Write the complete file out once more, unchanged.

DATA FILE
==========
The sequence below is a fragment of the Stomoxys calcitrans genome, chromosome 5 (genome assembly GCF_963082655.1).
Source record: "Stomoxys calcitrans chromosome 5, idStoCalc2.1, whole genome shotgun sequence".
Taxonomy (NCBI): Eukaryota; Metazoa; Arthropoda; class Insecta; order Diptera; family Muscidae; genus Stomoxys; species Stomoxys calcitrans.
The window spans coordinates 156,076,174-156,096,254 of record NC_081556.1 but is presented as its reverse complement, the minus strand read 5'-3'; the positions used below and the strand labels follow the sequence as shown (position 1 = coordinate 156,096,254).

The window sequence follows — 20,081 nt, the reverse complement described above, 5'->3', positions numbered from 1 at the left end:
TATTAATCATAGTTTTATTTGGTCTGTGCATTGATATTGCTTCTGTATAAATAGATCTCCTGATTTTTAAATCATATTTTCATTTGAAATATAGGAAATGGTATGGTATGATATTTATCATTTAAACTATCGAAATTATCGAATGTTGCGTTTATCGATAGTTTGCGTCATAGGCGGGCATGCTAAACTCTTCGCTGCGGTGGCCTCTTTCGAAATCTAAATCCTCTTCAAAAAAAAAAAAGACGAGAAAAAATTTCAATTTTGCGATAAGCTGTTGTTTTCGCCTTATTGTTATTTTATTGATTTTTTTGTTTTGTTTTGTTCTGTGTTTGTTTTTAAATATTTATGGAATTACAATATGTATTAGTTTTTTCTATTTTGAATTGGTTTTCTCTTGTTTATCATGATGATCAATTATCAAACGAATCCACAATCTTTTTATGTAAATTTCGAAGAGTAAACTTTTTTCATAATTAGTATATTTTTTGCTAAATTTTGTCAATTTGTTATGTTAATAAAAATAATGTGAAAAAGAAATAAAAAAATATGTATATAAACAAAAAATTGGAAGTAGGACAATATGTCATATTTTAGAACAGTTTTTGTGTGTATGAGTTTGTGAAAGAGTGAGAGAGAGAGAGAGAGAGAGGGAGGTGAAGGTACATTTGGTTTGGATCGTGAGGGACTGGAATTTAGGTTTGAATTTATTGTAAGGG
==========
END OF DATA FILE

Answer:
The sequence below is a fragment of the Stomoxys calcitrans genome, chromosome 5 (genome assembly GCF_963082655.1).
Source record: "Stomoxys calcitrans chromosome 5, idStoCalc2.1, whole genome shotgun sequence".
Taxonomy (NCBI): Eukaryota; Metazoa; Arthropoda; class Insecta; order Diptera; family Muscidae; genus Stomoxys; species Stomoxys calcitrans.
The window spans coordinates 156,076,174-156,096,254 of record NC_081556.1 but is presented as its reverse complement, the minus strand read 5'-3'; the positions used below and the strand labels follow the sequence as shown (position 1 = coordinate 156,096,254).

The window sequence follows — 20,081 nt, the reverse complement described above, 5'->3', positions numbered from 1 at the left end:
TATTAATCATAGTTTTATTTGGTCTGTGCATTGATATTGCTTCTGTATAAATAGATCTCCTGATTTTTAAATCATATTTTCATTTGAAATATAGGAAATGGTATGGTATGATATTTATCATTTAAACTATCGAAATTATCGAATGTTGCGTTTATCGATAGTTTGCGTCATAGGCGGGCATGCTAAACTCTTCGCTGCGGTGGCCTCTTTCGAAATCTAAATCCTCTTCAAAAAAAAAAAAGACGAGAAAAAATTTCAATTTTGCGATAAGCTGTTGTTTTCGCCTTATTGTTATTTTATTGATTTTTTTGTTTTGTTTTGTTCTGTGTTTGTTTTTAAATATTTATGGAATTACAATATGTATTAGTTTTTTCTATTTTGAATTGGTTTTCTCTTGTTTATCATGATGATCAATTATCAAACGAATCCACAATCTTTTTATGTAAATTTCGAAGAGTAAACTTTTTTCATAATTAGTATATTTTTTGCTAAATTTTGTCAATTTGTTATGTTAATAAAAATAATGTGAAAAAGAAATAAAAAAATATGTATATAAACAAAAAATTGGAAGTAGGACAATATGTCATATTTTAGAACAGTTTTTGTGTGTATGAGTTTGTGAAAGAGTGAGAGAGAGAGAGAGAGAGAGGGAGGTGAAGGTACATTTGGTTTGGATCGTGAGGGACTGGAATTTAGGTTTGAATTTATTGTAAGGG